Friday, January 29, 2016
January 29, 2016: Colonial Williamsburg: The Governor’s Palace Maze
[As part of our annual Virginia trip last summer, the boys and I—and AmericanStudier madre—visited Colonial Williamsburg for the first time. So this week I’ll AmericanStudy some different histories and elements that are part of that complex and compelling historic site. Add your thoughts, on Williamsburg or other historic sites, in comments!]
On the disconnect and the connections fostered in Williamsburg’s most playful space.
I visited Colonial Williamsburg at least a few times in the course of my Virginia childhood, and I’m not ashamed—well, maybe slightly ashamed, but I’m working through it with the help of a good AmericanStudiesTherapist and some scholarly perspectives on the importance of childhood play—to admit that what I remember best from those visits is the hedge maze located behind the Governor’s Palace. There was something about wandering among those tall hedges that was both fun and disconcerting, part familiar childish enjoyment and part immersion in a different world than my own, and when I began planning this trip to Colonial Williamsburg with my own kids, I couldn’t wait to introduce them to the maze as well (although our annual fall visit to a local corn maze means that the disconcerting side of a hedge maze wouldn’t be quite as pronounced for them).
The maze was one of the first things we did upon arrival, and corn maze notwithstanding the boys did indeed have a blast; but I have to admit that as an adult AmericanStudier I recognized a disconnect in the space I had never noticed before. The Governor’s Palace literally and figuratively towers over the rest of Colonial Williamsburg, a building that is so different from the rest of the town in size, in architectural and artistic grandeur, and in the expanse of its grounds that it purposefully leaves no doubt about the power dynamic between a royal governor and a community of colonial citizens. That dynamic extended, of course, to the families and guests of the governors compared to those of the rest of the town; while the hedge maze is now accessible to any Colonial Williamsburg visitors, that is, it would be more accurate to the site’s history to reserve its use to only those who buy tickets to tour the Governor’s Palace. Childhood play, like every other aspect of life in Colonial Williamsburg (and, frustratingly but unquestionably, 21st century America), differed widely across the town’s and period’s class and social divisions.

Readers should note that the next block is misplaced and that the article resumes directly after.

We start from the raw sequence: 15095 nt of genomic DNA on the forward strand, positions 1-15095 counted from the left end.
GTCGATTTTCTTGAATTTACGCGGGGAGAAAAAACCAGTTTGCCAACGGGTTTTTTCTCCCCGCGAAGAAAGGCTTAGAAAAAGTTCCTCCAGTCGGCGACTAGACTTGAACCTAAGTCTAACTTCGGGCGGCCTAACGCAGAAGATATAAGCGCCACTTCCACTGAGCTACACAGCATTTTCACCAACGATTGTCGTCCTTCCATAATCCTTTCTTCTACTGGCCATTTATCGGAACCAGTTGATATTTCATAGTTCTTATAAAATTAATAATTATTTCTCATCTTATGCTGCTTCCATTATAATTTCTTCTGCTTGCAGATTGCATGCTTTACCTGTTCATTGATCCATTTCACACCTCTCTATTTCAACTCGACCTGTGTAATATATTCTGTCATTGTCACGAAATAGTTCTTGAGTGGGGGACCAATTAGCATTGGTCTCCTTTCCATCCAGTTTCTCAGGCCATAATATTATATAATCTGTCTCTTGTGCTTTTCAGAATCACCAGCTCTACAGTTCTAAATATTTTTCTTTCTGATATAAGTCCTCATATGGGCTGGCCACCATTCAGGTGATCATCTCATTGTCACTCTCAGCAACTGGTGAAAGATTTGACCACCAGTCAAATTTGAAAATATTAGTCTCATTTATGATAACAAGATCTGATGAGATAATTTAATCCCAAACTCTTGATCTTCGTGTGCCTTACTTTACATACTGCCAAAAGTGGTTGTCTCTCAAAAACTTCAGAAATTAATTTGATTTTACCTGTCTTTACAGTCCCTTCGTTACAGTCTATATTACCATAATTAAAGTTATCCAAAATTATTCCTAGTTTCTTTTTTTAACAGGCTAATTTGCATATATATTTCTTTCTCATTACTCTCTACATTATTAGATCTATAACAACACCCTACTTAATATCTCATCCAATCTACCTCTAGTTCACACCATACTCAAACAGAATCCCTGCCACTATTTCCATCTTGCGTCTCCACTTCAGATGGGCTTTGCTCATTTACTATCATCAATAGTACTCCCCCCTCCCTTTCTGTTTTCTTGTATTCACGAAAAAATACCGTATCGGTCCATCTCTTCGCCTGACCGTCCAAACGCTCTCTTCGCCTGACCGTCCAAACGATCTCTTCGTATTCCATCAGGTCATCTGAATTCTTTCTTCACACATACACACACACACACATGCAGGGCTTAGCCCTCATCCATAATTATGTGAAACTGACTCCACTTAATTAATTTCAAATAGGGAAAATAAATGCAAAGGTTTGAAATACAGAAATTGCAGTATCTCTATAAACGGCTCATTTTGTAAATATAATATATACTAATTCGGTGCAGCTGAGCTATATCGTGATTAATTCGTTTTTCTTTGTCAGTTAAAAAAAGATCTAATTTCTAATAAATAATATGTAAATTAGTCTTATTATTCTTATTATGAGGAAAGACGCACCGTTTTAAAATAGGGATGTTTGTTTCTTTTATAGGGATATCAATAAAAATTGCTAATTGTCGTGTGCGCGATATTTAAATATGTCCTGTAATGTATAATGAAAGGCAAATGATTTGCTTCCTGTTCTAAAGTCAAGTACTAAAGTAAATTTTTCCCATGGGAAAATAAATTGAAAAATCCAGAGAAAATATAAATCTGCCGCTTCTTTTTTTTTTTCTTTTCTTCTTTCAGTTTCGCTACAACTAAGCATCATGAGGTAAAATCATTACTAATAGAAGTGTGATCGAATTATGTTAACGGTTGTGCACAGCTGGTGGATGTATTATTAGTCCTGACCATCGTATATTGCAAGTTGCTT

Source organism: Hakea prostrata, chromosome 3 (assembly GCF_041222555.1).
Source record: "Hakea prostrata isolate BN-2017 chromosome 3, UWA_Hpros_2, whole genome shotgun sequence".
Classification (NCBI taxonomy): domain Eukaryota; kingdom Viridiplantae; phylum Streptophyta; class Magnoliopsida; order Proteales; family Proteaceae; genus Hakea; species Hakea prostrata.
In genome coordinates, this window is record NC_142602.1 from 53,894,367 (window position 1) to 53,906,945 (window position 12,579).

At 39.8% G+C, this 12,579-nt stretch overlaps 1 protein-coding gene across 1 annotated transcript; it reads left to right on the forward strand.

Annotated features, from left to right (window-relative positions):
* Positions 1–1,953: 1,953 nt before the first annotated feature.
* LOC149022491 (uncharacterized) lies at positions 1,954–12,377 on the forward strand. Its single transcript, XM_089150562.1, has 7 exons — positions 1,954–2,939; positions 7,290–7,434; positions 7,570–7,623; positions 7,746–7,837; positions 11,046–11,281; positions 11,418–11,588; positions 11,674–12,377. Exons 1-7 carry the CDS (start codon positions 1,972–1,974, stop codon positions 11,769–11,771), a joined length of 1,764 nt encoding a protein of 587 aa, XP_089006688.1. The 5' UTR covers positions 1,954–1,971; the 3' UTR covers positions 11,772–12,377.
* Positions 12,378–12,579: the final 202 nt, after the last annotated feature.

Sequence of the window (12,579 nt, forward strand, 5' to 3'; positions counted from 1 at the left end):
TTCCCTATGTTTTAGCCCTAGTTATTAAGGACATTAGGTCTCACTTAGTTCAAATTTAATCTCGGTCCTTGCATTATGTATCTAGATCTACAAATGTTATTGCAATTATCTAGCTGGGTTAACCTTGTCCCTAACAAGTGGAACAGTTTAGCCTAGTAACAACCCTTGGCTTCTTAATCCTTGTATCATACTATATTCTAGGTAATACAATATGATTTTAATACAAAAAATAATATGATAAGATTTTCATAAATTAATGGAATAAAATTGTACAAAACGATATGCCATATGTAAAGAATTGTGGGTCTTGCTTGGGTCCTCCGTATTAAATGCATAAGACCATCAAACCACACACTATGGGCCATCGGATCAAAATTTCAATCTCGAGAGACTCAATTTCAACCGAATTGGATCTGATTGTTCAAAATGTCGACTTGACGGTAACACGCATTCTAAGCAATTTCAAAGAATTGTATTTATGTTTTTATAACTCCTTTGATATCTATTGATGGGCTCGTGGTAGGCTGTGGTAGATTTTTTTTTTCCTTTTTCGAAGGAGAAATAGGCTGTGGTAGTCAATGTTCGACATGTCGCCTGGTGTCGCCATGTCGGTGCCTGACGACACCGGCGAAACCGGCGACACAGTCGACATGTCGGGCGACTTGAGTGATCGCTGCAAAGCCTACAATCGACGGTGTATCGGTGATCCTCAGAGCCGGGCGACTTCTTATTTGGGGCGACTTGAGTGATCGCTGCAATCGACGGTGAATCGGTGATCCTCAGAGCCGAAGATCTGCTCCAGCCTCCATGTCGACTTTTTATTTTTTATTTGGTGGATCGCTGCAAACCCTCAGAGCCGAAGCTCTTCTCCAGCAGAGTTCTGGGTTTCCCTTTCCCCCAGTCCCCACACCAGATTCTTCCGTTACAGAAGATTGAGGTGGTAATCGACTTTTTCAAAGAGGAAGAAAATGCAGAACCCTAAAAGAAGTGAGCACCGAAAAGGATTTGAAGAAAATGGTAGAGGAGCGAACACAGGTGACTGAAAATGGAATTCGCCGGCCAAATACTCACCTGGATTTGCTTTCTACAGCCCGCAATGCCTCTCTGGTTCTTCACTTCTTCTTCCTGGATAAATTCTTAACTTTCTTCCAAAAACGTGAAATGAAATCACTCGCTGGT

I didn’t talk about any of that with my boys as they ran through the hedge maze, though. For one thing, how much of a Debbie Downer would I have to be to do that?! Even AmericanStudiers have to just have Dad fun with their kids sometimes, as my AmericanStudiesTherapist is quick to remind me. But for another thing, there’s an important historical side to their enjoyment of the maze (and mine as a kid): it connects them to those young Williamsburgers who ran through the maze three hundred years ago, reminding us of some of the essential childhood connections that endure across historical (as well as social and cultural) differences. Kids aren’t immune to the kinds of broader issues I referenced in the last paragraph, but neither are they entirely defined or limited by them—and indeed, remembering the ways in which kids can exist outside of, and thus perhaps transcend, those historical and social issues is a vital way to argue for things like early childhood education and similar policies and programs in the present. Far from being a shameful escape from history’s realities, then, a run through Colonial Williamburg’s Governor’s Palace Maze links us to an alternative and vital part of our collective pasts and identities.
January Recap this weekend,
PS. What do you think?